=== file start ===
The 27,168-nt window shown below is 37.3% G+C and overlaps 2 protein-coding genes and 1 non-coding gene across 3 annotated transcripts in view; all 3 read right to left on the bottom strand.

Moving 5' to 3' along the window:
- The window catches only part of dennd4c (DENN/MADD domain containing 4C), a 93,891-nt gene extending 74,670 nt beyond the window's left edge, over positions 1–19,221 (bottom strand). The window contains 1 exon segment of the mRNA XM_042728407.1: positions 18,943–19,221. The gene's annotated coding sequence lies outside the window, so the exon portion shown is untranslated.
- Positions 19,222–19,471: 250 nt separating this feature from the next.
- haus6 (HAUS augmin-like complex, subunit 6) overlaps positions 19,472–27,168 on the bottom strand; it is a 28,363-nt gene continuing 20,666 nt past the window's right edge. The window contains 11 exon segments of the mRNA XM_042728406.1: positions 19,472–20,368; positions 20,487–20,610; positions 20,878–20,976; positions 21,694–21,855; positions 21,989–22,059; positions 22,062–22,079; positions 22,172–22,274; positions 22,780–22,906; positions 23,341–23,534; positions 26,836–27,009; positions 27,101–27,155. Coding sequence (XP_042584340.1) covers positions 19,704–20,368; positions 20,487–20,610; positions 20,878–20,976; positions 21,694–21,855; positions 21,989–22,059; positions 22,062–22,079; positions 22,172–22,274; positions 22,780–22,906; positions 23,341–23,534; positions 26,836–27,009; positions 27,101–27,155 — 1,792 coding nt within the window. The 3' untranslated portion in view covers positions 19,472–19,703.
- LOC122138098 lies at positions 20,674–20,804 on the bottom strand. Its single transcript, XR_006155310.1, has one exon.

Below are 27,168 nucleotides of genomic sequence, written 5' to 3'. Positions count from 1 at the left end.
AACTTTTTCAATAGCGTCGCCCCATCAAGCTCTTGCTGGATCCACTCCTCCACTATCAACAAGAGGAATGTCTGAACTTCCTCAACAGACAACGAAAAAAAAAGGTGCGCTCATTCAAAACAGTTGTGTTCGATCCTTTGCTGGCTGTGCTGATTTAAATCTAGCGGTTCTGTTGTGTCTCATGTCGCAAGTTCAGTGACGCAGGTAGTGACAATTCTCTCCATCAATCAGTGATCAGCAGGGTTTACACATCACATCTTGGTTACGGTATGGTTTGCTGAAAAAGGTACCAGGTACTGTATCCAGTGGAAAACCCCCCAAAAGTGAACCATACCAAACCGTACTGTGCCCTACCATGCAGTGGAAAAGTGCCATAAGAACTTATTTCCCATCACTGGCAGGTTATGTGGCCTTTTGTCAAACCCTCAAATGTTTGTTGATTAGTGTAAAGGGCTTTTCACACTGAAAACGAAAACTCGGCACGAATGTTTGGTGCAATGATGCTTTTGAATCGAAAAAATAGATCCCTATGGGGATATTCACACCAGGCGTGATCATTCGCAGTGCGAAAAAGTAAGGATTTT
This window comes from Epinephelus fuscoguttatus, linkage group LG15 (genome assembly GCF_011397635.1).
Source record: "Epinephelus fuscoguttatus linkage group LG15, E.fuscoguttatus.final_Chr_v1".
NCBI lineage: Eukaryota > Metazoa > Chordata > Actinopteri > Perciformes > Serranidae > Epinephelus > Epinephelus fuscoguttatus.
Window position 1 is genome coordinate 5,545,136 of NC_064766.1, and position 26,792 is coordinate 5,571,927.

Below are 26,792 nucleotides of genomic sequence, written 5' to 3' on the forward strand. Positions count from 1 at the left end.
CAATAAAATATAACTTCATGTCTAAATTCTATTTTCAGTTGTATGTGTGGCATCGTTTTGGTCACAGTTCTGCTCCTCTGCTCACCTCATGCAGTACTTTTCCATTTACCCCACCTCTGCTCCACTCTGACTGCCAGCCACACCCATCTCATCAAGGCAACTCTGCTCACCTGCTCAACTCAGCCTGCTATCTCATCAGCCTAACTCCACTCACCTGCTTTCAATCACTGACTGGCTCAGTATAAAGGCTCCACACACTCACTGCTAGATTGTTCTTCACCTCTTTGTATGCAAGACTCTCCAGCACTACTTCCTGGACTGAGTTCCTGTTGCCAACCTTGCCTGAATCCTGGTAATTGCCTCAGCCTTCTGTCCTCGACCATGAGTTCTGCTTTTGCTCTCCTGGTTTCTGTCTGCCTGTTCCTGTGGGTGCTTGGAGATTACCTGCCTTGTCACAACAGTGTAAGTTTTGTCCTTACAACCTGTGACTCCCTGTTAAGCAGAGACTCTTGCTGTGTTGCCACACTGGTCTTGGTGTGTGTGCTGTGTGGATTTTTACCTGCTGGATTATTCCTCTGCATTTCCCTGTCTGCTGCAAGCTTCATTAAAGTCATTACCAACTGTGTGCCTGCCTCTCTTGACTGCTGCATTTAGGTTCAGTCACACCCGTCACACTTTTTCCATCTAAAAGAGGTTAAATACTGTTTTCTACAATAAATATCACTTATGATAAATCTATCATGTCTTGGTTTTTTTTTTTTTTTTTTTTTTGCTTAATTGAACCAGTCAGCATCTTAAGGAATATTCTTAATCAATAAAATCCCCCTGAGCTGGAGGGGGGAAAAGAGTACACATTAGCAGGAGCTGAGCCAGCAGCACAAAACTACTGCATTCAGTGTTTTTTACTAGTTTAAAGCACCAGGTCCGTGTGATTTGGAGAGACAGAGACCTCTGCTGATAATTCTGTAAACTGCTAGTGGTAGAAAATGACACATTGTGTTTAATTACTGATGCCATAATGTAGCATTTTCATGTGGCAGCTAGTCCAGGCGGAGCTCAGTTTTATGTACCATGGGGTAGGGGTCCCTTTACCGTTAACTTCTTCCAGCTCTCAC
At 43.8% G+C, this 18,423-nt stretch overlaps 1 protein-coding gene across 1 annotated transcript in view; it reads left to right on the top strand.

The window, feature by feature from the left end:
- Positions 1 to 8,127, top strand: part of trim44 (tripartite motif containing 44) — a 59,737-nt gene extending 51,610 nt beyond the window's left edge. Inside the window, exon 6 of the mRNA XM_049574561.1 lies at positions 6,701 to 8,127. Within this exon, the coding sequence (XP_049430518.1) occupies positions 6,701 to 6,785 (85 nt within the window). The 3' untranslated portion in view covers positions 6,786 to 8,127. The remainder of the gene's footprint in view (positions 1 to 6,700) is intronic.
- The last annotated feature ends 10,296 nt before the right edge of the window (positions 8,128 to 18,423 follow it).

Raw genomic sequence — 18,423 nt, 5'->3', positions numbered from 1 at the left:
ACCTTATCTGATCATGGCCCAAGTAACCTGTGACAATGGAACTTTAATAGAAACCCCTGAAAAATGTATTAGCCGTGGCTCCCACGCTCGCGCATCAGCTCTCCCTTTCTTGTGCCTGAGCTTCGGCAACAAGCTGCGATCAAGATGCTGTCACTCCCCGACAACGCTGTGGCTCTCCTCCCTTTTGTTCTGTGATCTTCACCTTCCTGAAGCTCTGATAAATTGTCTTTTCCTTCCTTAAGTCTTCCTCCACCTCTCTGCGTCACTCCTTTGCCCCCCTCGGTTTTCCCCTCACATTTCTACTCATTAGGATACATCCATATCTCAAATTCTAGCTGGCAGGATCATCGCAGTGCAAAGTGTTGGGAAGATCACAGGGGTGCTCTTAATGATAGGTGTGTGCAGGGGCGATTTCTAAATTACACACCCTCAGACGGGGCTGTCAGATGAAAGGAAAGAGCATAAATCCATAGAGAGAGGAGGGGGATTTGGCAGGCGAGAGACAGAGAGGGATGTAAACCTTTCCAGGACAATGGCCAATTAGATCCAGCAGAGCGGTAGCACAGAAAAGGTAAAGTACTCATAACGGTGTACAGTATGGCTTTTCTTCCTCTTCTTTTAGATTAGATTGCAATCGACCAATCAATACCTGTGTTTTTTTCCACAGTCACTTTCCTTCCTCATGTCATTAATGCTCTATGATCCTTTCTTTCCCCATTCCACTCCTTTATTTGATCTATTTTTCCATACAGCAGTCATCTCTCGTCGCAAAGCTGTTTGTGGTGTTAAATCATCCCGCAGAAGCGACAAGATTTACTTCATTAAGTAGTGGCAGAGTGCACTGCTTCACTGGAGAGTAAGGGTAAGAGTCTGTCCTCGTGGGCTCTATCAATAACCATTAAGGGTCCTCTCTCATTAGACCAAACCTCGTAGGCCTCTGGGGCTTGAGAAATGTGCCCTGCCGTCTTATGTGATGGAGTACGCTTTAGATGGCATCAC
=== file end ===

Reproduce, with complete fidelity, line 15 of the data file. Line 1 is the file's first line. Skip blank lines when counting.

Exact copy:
At 43.8% G+C, this 18,423-nt stretch overlaps 1 protein-coding gene across 1 annotated transcript in view; it reads left to right on the top strand.